Sloan - who received a personal note from the governor expressing her disappointment in his vote - said he has worked on the bill to make it "greener." Last month, he voted against an earlier version of the bill after the House stripped out his provision for a commission to study transmission, climate change and other electrical generation issues.

A conference committee, however, placed a study commission back in the bill that has been approved by both the House and Senate and supported by Sloan.

Sloan said the bill will provide for a "greener future" because it also includes provisions requiring utilities invest in renewable resources and encourage solar energy.

Hensley disagreed.

"Nothing could be further from the truth. I fail to see how allowing for the construction of the largest coal plant in the state that would emit more than 11 million tons of CO2 makes Kansas a greener state."


bluerapids 10 years, 3 months ago

Republicans are mislieading us on the coal bill. 1. It would include "Net Metering" in name only for Solar. 2. Sloan's new energy commission would have the "usual suspects" on it the same ones on the Kansas Transmission Authority. (Emler & Holmes) 3. The promised Algae Reactor to mitigate 40% of the CO2 is not in the bill (It is completely too small and unproven. 4. Neufeld is ready to make deals for votes. Think Ebay in Topeka. 5. Morris, Emler, and Neufeld, our legislative leaders have all stated publicy that they do not believe global warming is taking place and have not read up about it.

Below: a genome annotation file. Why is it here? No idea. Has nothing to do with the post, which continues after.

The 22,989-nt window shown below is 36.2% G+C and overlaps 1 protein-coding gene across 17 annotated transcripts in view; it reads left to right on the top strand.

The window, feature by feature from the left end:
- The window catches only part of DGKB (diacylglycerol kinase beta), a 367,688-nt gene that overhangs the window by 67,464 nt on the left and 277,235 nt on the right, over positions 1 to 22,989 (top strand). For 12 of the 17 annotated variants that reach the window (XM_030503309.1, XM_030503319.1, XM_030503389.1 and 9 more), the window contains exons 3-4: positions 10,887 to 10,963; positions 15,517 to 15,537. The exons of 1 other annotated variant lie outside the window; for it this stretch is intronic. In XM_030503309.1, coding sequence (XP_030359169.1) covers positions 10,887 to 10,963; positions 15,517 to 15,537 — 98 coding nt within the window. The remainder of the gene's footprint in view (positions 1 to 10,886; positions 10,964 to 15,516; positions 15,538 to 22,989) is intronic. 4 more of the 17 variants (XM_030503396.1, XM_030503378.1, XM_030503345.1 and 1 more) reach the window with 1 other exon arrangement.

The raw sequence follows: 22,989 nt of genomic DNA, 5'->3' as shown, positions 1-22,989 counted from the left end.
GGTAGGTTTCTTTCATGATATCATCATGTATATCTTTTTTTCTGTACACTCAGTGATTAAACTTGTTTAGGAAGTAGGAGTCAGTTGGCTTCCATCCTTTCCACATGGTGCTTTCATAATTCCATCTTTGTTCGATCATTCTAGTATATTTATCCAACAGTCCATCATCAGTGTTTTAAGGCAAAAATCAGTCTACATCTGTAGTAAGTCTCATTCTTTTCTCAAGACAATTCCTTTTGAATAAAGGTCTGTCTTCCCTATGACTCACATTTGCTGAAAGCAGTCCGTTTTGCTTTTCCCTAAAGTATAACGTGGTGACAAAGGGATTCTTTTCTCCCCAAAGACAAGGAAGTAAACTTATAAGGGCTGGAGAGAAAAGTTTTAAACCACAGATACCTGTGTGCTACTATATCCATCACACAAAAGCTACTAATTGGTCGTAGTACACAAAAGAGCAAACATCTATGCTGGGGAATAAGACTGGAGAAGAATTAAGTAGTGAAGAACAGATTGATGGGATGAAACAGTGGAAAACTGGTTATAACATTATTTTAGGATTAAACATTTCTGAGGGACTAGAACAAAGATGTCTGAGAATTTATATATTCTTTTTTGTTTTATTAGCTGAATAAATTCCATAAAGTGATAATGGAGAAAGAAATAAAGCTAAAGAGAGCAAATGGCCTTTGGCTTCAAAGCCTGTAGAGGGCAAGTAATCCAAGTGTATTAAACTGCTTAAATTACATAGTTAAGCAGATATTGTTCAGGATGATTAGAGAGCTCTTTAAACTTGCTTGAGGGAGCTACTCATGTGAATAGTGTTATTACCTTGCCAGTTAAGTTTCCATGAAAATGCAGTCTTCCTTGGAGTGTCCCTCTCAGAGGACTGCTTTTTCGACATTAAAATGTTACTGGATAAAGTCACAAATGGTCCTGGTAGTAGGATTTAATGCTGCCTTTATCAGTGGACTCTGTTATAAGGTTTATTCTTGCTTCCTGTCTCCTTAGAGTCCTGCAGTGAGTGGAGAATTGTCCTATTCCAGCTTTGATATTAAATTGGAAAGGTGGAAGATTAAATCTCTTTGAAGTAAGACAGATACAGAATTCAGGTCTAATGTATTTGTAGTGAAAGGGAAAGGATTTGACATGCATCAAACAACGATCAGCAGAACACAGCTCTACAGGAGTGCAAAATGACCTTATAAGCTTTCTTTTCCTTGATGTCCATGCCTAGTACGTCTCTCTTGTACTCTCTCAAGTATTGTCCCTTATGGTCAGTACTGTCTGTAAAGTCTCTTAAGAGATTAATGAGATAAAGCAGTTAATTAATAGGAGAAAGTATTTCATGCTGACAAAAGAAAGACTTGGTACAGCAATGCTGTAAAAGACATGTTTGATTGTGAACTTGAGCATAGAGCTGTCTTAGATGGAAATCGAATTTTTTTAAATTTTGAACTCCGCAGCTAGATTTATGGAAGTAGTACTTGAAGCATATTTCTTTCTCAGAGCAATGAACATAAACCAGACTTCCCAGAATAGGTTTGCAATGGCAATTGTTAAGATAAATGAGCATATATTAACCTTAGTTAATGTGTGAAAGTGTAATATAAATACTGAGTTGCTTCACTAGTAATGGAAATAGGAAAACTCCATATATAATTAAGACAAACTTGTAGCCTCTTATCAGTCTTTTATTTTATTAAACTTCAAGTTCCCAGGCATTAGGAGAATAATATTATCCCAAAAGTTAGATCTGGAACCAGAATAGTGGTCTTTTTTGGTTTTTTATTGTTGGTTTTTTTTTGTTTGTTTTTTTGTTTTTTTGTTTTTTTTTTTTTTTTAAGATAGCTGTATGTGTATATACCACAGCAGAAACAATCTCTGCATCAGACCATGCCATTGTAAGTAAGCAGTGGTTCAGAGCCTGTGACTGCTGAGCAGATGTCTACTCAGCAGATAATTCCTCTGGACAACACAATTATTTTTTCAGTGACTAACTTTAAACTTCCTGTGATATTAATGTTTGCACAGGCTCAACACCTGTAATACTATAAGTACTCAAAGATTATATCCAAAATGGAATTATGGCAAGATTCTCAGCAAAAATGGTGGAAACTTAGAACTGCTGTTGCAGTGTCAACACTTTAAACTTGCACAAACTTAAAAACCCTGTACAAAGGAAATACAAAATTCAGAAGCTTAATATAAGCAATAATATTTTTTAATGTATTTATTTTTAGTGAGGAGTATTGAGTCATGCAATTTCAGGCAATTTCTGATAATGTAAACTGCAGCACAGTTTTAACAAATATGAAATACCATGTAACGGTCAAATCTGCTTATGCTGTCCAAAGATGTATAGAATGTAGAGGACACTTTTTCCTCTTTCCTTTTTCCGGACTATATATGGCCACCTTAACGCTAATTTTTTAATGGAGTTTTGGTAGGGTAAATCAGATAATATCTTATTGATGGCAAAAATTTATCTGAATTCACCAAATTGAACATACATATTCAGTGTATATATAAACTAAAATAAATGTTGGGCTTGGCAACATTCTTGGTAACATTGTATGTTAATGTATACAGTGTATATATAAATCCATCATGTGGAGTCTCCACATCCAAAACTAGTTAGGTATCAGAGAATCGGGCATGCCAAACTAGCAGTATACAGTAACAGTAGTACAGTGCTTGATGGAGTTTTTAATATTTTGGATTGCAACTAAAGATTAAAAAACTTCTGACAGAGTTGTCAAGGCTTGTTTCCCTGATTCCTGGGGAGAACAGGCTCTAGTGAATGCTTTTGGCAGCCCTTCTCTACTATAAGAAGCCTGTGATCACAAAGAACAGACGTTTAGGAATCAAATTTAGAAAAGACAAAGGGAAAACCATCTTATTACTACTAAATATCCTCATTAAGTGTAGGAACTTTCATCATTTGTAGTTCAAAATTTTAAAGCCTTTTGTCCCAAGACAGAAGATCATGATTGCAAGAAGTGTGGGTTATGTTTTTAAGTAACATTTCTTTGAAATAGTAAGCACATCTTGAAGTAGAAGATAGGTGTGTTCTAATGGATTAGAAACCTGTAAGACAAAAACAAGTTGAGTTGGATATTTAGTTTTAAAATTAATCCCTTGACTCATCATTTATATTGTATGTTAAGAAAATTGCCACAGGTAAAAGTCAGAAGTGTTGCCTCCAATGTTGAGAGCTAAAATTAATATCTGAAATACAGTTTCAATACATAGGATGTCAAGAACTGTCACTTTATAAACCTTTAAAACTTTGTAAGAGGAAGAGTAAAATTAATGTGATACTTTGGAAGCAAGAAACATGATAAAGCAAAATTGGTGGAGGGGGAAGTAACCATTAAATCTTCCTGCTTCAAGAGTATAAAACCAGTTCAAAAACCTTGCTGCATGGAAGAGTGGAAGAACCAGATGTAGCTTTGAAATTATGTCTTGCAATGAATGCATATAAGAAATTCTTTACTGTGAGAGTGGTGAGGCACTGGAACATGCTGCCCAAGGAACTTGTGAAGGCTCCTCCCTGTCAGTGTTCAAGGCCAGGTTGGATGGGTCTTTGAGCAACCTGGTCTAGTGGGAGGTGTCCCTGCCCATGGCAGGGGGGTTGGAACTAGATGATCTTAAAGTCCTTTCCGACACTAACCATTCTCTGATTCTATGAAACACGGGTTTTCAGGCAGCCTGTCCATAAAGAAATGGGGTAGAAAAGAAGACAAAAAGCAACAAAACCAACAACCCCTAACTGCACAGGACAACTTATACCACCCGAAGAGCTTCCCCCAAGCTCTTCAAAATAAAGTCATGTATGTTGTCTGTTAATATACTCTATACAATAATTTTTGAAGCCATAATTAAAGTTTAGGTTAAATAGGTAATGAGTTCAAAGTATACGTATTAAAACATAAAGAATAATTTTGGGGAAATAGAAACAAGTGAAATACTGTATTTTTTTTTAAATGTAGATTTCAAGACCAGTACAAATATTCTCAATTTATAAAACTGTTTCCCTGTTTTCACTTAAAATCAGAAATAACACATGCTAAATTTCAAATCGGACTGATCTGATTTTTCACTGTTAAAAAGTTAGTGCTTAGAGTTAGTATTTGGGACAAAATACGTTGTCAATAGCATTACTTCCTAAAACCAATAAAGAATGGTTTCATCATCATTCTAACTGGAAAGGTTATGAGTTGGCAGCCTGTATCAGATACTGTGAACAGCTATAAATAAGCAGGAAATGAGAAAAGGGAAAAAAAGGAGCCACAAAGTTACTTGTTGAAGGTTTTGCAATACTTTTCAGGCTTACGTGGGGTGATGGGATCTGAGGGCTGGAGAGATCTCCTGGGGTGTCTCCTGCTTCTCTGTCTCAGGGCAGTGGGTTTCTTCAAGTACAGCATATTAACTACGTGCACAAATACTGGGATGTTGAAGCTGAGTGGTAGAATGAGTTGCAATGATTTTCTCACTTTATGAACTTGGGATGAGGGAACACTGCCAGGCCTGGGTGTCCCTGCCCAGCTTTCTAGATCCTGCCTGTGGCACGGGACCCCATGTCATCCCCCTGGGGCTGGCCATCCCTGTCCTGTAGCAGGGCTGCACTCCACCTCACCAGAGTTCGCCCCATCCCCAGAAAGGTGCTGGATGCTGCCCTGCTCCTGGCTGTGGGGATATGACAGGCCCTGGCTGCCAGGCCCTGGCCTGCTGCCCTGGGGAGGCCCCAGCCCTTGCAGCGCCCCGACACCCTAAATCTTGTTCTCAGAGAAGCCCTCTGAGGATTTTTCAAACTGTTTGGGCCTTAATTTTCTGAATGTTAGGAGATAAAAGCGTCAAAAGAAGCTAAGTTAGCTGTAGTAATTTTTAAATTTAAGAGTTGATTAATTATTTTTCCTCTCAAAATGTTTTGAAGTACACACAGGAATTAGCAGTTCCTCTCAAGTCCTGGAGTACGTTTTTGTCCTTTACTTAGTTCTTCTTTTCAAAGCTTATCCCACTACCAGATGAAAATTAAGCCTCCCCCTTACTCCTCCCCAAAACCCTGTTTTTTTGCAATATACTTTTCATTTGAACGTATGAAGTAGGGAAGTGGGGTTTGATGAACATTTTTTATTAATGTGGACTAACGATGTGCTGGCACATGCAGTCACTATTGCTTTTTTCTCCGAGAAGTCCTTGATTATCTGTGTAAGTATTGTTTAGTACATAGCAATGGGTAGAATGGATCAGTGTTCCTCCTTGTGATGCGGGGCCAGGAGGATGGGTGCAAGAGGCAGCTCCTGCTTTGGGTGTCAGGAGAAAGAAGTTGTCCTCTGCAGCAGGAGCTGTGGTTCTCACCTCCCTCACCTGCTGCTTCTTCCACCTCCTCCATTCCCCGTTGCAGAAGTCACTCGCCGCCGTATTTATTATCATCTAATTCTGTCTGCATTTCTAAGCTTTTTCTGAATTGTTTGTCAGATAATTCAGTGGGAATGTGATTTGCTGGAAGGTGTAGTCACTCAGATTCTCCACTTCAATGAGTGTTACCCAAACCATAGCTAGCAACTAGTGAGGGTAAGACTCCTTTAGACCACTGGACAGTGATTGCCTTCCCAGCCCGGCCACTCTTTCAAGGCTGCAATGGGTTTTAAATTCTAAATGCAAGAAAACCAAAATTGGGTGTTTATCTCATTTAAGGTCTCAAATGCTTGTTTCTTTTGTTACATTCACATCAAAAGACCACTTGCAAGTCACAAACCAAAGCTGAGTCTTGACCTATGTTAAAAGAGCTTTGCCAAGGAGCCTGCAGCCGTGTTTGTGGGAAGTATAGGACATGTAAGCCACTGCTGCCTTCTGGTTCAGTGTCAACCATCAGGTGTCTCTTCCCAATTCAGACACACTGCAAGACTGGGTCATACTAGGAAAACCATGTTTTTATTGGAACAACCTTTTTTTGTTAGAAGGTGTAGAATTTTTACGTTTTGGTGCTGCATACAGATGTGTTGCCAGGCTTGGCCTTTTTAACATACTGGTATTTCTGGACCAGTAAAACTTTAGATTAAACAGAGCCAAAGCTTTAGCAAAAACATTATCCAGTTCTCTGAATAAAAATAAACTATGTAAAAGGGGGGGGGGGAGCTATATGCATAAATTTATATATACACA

6. A November poll of our state showed that Kansans are against the coal plants 2 to 1 and for wind energy 3 to 1. 7. A current on-line poll by the Wichita Eagle was at 91 % against the Coal Plants as of 6 PM Friday evening. 8. The Green things added to the bill are for public relations only. This Coal Plant bill is very bad for Kansas for many more than the reasons listed above. An intangilble is the damage to our state's image and the number of green jobs that will not becoming to our way.

Jerry Stubbs 10 years, 3 months ago

Here's an opinion poll from the Wichita area, they are strongly opposed to the coal fired plant.

click on the button to view results.

Republicans that ignore public opinion will soon be looking for another job

ENGWOOD 10 years, 3 months ago

Hey mooney "Here's an opinion poll from the Wichita area, they are strongly opposed to the coal fired plant."

And we in Western Kansas are pleased that Boeing lost the tanker deal so we don't have to suffer the pollutants that they would surely put in the air.

sinedie 10 years, 3 months ago

Hensley seems more interested in making people mad than educating them about both sides of this important issue. Maybe it's time for him to go, too.

toefungus 10 years, 3 months ago